The Lost Daughter
by Hope Madden
Unnerving intimacy marks Maggie Gyllenhaal’s debut as a feature director, The Lost Daughter.
The veteran actor moves behind the camera to capture a weeklong holiday in Greece. Leda (Olivia Colman) lounges seaside and scribbles notes for another book. Little work gets done, though, thanks to the very large, very wealthy, very rowdy family that crowds the beach each day, but one member of that family sends Leda’s mind reeling back to her own youth.
Jessie Buckley’s young Leda captures the rich and volatile version of the woman Colman delivers on the beaches of Greece. The two performances never mirror or mimic each other. Rather, Buckley’s frustration and passion inform the reflective but still impetuous middle-aged woman taking stock of her life.
An actor whose unerring talent feels effortless, though no doubt it is not, Gyllenhaal draws that same kind of vulnerable, raw performance from her leads. Both versions of Leda surprise with a balance of moments, both ugly and dear. Anger lies behind their eyes, as well as longing and the regrettable loneliness of an outsider.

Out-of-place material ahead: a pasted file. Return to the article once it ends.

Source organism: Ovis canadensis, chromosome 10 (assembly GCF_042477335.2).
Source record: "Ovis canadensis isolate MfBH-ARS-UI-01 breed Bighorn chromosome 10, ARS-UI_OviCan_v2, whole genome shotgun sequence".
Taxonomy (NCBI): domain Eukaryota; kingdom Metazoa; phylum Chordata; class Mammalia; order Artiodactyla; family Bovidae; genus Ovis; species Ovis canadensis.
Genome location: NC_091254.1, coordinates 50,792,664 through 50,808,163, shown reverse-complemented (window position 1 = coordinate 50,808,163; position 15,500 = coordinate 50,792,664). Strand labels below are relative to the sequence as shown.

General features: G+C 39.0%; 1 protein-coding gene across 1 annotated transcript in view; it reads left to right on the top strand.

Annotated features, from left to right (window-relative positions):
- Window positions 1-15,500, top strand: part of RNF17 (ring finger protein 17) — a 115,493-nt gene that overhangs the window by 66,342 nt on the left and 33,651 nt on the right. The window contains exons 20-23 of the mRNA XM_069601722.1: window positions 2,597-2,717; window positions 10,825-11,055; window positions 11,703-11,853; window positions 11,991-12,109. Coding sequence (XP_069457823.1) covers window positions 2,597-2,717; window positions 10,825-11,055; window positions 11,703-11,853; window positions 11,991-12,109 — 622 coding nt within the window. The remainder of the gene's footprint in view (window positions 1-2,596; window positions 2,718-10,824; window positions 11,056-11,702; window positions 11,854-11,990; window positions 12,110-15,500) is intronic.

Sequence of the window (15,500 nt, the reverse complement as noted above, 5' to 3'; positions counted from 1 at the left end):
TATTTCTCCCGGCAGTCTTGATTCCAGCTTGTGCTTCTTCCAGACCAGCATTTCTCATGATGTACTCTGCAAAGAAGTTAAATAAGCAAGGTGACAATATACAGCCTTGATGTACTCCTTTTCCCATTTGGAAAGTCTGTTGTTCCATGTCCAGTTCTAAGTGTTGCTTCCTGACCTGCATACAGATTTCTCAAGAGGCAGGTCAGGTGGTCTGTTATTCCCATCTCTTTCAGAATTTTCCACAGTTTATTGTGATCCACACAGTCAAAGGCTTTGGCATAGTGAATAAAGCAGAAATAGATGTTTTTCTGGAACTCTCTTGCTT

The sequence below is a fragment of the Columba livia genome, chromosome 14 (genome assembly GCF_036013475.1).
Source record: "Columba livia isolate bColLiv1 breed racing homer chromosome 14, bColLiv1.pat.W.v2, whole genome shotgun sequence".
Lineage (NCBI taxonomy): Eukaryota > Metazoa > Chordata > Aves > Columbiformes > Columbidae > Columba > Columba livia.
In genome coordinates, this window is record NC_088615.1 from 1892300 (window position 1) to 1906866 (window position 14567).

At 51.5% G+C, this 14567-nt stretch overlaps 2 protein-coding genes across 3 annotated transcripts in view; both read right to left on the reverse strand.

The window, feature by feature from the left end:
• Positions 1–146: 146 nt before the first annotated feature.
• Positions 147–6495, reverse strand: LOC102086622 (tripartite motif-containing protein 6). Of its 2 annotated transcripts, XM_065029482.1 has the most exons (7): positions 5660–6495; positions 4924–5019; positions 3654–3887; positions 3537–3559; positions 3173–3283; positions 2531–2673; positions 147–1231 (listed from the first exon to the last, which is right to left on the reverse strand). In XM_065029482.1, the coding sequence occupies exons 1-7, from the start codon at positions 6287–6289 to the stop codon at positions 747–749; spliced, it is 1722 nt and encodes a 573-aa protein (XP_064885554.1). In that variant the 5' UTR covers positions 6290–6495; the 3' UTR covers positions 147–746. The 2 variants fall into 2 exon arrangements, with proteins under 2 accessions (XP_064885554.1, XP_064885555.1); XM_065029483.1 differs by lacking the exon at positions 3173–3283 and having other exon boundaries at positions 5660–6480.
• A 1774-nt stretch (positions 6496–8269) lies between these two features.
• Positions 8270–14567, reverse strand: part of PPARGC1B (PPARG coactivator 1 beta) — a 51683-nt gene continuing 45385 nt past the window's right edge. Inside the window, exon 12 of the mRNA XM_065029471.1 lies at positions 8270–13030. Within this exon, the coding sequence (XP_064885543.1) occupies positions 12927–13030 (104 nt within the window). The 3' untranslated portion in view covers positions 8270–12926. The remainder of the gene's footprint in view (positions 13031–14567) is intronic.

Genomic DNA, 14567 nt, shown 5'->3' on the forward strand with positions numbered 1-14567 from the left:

Colman conveys enormous emotional weight with her physical performance. The way she holds herself, the expressions that linger on her face, the changes in her gait—all of it articulates the particular suffering of this human in a way dialog never could.
Gyllenhaal frames the film as if to point out that the story is there, and is important, but of equal value is the way Leda sees the life unfolding around her. The approach is genius but unforgiving. A lesser cast could peter out with this level of attention. Luckily for all of us, Gyllenhaal’s uniformly subline cast (which includes Dakota Johnson and Ed Harris, both marvels) meets the challenge.
The deliberate camerawork in The Lost Daughter crafts a disquieting spell. Whether so close to an embrace you can almost smell the baby shampoo, or holding a distant glance at a stranger long enough to ensure its discomfort, Hélène Louvart’s cinematography disconcerts — as it did in Eliza Hittman’s 2020 treasure Never Rarely Sometimes Always.
Adapting Elena Ferrante’s novel, Gyllenhaal challenges romantic preconceptions about motherhood (sometimes quite bitingly, thanks to lines delivered with acidic precision by the remarkable Colman). The film acknowledges what is given up, what is lost, when you essentially transfer ownership of yourself—your time, your attention, your future—to someone else, to your children. The theme is deeply and honestly felt, and that, too, is unnerving.